How Resource Mobilization Works: Three Levels of Response
National interagency coordination is based on a three-tier system of response, including local, geographic area, and national. There are almost 400 local dispatch centers across the nation, each of which coordinates the initial and local response to a wildfire or other natural emergency. If an incident grows in size or complexity, or there are multiple incidents in a local area, it may exhaust the capability of local teams, crews, equipment and aircraft.
Once an incident or multiple incidents exhaust local capability, additional help can be sought at the geographic-area level. Nationally, the wildfire community has established 10 such Geographic Areas. Each area has the capability to quickly mobilize additional crews, aircraft, equipment and other resources from a broader area within its geographic region.
When incident activity increases in size, numbers or complexity to a point it strains the capability of a Geographic Area Coordination Center (GACC), the National Interagency Coordination Center (NICC) provides support and assistance by mobilizing response resources across geographic areas and across the nation; from Florida to Alaska and Maine to California. Whether it’s getting an air tanker from South Dakota to Arizona, smokejumpers from Alaska to Oregon, engines from Idaho to Florida or hand crews from California to Texas, the National Interagency Coordination Center manages the mobilization of everything from a single resource to entire large incident management teams.
National Multi-Agency Coordinating Group: Setting Priorities and Managing the Big Picture
During severe fire activity, there often is competition for finite resources -- there are only so many air tankers, hotshot crews, engines and overhead teams, and the demand can be great. That’s where the National Multi-Agency Coordinating group (NMAC) comes in. Comprised of top fire managers for each of the federal and state partner agencies at NIFC (Bureau of Land Management, Bureau of Indian Affairs, U.S. Forest Service, U.S. Fish and Wildlife Service, National Park Service, the U.S. Fire Administration and the National Association of State Foresters), NMAC provides broad oversight for national response efforts and sets priorities among geographic areas regarding mobilization of national resources. NMAC doesn’t manage single fires, but provides direction over the wide spectrum of wildfire response.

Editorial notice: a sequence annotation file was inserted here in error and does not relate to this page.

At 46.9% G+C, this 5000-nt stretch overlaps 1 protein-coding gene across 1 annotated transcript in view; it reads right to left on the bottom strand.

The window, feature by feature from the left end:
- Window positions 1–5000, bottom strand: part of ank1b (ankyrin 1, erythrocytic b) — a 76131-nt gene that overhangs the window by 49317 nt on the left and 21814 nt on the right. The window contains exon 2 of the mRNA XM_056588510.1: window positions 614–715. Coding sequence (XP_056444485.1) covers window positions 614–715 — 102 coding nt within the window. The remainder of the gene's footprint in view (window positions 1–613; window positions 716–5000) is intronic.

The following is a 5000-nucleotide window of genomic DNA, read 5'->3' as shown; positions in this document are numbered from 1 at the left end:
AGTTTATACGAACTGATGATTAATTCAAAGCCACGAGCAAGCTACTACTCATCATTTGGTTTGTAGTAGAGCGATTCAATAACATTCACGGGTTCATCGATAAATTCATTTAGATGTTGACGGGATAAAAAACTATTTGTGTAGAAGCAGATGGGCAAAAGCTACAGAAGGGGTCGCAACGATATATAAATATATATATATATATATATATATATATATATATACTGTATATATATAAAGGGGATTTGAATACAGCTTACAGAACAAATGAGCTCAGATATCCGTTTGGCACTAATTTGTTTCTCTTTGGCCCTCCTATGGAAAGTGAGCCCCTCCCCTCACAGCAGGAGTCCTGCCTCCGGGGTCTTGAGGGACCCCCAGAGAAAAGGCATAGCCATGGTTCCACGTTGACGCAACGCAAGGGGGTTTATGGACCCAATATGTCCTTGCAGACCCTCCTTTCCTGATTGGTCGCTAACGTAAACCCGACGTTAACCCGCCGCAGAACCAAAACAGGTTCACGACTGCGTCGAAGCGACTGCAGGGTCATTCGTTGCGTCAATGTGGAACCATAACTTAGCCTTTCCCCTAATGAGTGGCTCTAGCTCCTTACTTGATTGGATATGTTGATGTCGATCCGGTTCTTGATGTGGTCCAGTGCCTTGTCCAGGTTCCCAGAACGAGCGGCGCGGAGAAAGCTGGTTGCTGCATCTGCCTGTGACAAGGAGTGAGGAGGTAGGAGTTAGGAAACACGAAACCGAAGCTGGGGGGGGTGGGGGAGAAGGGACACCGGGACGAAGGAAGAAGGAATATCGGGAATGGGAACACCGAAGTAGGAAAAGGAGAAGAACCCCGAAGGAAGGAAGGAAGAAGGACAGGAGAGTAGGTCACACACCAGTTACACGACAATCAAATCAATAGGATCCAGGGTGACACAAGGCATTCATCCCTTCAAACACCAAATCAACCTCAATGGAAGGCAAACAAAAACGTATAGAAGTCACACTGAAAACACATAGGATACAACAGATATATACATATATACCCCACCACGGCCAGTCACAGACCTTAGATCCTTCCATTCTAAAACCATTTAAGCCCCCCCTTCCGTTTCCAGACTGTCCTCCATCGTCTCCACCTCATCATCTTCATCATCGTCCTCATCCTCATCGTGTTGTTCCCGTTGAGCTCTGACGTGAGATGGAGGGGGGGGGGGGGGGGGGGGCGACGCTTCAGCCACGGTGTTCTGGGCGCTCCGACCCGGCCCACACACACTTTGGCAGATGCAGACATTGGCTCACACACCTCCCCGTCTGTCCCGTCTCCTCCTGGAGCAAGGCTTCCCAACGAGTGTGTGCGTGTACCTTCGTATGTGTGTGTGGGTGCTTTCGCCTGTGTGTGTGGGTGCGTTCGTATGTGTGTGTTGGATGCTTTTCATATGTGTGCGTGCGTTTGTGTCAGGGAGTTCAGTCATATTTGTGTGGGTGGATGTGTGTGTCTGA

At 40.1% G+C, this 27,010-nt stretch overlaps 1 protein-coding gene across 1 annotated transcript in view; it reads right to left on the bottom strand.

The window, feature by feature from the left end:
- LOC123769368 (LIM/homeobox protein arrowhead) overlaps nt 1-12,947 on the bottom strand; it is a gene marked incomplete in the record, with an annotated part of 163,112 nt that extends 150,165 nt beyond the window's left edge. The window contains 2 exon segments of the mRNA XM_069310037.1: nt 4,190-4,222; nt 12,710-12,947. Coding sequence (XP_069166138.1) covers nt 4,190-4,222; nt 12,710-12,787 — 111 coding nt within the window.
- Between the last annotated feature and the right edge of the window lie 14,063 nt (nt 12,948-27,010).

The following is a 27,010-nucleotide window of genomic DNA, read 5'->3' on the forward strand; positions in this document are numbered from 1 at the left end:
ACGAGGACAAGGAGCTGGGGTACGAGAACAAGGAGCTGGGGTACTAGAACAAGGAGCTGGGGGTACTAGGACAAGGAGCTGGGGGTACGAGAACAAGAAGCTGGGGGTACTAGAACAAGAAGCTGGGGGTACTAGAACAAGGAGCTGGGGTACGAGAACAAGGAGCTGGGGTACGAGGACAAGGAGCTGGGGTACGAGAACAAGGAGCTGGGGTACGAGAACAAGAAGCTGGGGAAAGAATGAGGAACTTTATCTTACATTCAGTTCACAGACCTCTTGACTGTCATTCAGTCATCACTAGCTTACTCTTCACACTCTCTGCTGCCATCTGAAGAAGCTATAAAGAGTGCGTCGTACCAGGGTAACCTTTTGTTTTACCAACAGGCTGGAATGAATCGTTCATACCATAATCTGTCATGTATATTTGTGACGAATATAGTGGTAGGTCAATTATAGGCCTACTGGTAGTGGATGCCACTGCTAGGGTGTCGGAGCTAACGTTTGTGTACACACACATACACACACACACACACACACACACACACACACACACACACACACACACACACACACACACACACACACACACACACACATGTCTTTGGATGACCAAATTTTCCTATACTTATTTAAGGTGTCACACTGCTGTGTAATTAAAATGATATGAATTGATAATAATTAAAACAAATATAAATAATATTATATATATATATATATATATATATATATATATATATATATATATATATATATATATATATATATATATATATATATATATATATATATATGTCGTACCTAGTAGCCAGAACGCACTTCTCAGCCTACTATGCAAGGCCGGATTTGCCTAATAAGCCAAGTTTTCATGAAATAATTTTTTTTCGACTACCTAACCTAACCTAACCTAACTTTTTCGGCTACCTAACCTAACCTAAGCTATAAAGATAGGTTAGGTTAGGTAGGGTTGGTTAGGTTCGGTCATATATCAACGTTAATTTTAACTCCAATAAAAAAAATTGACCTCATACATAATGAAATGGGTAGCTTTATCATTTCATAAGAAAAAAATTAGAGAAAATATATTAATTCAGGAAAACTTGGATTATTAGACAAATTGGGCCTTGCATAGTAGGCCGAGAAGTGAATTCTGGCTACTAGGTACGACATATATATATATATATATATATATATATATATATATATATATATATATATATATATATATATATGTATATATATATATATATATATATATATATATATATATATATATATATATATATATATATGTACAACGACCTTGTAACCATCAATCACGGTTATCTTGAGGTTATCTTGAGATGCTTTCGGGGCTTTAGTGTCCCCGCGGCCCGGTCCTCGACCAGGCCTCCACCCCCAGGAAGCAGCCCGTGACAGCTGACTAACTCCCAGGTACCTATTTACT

The National Interagency Mobilization Guide establishes the standards for mobilization and demobilization of resources in response to wildland fire and all-hazard events. It is the foundational document instituting overarching processes for total mobility of resources. This guide is available at https://www.nifc.gov/nicc/mobguide/index.html
Predictive Services: Decision Support
A key component of the NICC is the Predictive Services Division. This group includes weather and fuels professionals who are adept at analyzing data and predicting both weather and fuel conditions that influence wildfire ignitions and the severity and spread of those fires. Through short- and long-term products, the Predictive Services personnel provide fire managers critical information to aid in decision-making on a daily, monthly and seasonal basis. This information allows the fire community to be better prepared for fire activity, including short-term prepositioning of crews, aircraft and other equipment in areas where wildfire is expected.
Predictive Services products can be found on-line at http://www.nifc.gov/nicc/predictive/predictive.htm
Incident Management Situation Report
The NICC’s Incident Management Situation Report can be found at http://www.nifc.gov/nicc/sitreprt.pdf It is produced daily during months of high fire activity and once each week during months of low fire activity.